Henderson Church Cemetery Photos Now Online (via Southern Graves)

[Originally posted at the Southern Graves blog.]

Whew! I've been working! Some more photos are now available online. These are from Henderson Church Cemetery in Henderson, Houston County, Georgia. Surnames include Brown, Clark, Coleman, Haywood, Hodge, Jones, Kendrick, Kezar, McGehee, Peacock, Rogers, Shafer, and Till.

Direct link to individual photos and commentary - Henderson Church Cemetery.

Adolphus A. F. Reid, a Biographical Sketch

From Memoirs of Georgia, Volume II by The Southern Historical Association, 1895.
Transcribed by S. Lincecum 2004.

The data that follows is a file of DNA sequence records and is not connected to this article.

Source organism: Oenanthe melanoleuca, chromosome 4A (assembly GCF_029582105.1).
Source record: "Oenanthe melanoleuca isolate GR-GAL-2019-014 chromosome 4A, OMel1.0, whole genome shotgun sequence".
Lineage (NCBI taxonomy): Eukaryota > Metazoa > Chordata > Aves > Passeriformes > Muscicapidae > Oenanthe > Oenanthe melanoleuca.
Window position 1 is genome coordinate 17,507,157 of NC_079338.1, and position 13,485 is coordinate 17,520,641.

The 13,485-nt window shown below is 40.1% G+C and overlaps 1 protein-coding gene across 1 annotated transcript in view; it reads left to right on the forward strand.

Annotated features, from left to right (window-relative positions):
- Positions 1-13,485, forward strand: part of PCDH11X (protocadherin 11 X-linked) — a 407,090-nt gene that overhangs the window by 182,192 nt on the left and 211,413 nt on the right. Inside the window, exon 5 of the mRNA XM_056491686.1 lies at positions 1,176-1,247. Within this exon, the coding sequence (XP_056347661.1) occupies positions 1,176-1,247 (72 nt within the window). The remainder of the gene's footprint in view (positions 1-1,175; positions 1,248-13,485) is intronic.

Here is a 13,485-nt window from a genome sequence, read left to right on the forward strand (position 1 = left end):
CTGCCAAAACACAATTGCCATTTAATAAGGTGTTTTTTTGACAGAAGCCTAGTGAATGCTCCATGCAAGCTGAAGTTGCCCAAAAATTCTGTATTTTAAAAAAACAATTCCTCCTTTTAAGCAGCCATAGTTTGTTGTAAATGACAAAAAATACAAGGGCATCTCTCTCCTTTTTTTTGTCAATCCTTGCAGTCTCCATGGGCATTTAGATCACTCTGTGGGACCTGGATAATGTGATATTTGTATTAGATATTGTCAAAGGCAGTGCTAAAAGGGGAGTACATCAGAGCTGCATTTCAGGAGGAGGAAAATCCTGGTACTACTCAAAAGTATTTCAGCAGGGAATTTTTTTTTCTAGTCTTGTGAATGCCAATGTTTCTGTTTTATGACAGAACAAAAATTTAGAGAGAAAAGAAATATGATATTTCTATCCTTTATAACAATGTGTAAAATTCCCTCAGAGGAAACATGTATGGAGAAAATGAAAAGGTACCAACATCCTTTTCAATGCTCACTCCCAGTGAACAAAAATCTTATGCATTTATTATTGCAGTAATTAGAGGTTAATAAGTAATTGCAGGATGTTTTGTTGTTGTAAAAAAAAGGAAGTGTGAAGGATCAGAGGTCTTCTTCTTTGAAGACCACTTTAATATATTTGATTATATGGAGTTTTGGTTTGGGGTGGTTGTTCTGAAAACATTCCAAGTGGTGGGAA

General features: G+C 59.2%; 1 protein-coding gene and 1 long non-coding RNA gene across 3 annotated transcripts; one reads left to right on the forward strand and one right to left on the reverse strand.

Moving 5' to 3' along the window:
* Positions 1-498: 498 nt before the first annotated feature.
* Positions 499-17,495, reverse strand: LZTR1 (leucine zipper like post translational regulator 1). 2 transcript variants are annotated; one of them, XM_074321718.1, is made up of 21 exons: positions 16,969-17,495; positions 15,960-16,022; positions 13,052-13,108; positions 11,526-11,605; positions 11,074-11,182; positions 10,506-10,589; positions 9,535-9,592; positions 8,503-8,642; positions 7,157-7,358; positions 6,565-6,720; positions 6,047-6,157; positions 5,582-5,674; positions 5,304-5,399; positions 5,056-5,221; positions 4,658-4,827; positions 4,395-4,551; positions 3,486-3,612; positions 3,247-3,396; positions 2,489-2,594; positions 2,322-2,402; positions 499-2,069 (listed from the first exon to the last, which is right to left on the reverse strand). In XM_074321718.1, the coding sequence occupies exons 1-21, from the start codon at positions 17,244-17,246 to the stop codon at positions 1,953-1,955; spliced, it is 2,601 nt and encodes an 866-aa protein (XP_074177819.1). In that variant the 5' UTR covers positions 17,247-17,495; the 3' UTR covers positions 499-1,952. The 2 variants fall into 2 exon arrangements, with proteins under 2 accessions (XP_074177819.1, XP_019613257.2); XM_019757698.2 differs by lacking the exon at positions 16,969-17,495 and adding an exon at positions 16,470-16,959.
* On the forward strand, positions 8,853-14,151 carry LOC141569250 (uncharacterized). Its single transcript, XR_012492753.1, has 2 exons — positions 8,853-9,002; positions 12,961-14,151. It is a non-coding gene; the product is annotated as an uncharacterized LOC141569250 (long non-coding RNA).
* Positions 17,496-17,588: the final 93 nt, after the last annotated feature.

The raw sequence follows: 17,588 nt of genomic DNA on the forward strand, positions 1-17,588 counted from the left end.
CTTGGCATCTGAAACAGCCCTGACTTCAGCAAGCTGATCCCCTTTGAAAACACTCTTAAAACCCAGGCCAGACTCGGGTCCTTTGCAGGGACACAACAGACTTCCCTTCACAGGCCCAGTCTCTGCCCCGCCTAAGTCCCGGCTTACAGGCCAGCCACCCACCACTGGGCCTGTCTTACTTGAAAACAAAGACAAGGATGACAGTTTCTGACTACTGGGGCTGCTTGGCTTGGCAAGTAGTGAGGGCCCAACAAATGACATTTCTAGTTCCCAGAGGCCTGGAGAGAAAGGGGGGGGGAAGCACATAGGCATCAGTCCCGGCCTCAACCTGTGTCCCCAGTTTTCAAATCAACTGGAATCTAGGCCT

Adolphus A. F. REID, Abbeville, Wilcox Co., Ga., is the son of Jesse Reid, and is native of Brunswick county, Va., where he was born June 16, 1816. Jesse Reid was a soldier in the war of 1812, and also held various civil offices of trust; was a member of the Virginia legislature for twenty-two consecutive years. He moved to Oglethorpe, Ga., in 1839, where he died in 1861, at the advanced age of eighty-six years. His son, Maj. Reid, was educated under Henry A. Dwight, a nephew of the celebrated divine of that name. He engaged in farming and milling on attaining manhood and was instrumental in founding the now flourishing town of Abbeville. Maj. Reid entered the army as captain of a company of state troops, and was afterward promoted to the rank of major, in which capacity he served during the siege of Atlanta. As a personal friend of the president of the Confederacy, he was honored by being in a position to aid Mr. Davis and his party in their attempted escape through this section of the state. Since the war he has been engaged in merchandising and farming at Abbeville. Of his marriage in 1863 to Miss Mary A. Stubbs, of Bibb county, Ga., a cousin of Col. Stubbs, who attained prominence in the late war, five children born are living. One of them married Dr. Royal, of Abbeville, and another is the wife of Edward Williams, a prominent lawyer of the same place. Maj. Reid holds a warm place in the hearts of the citizens of Wilcox county.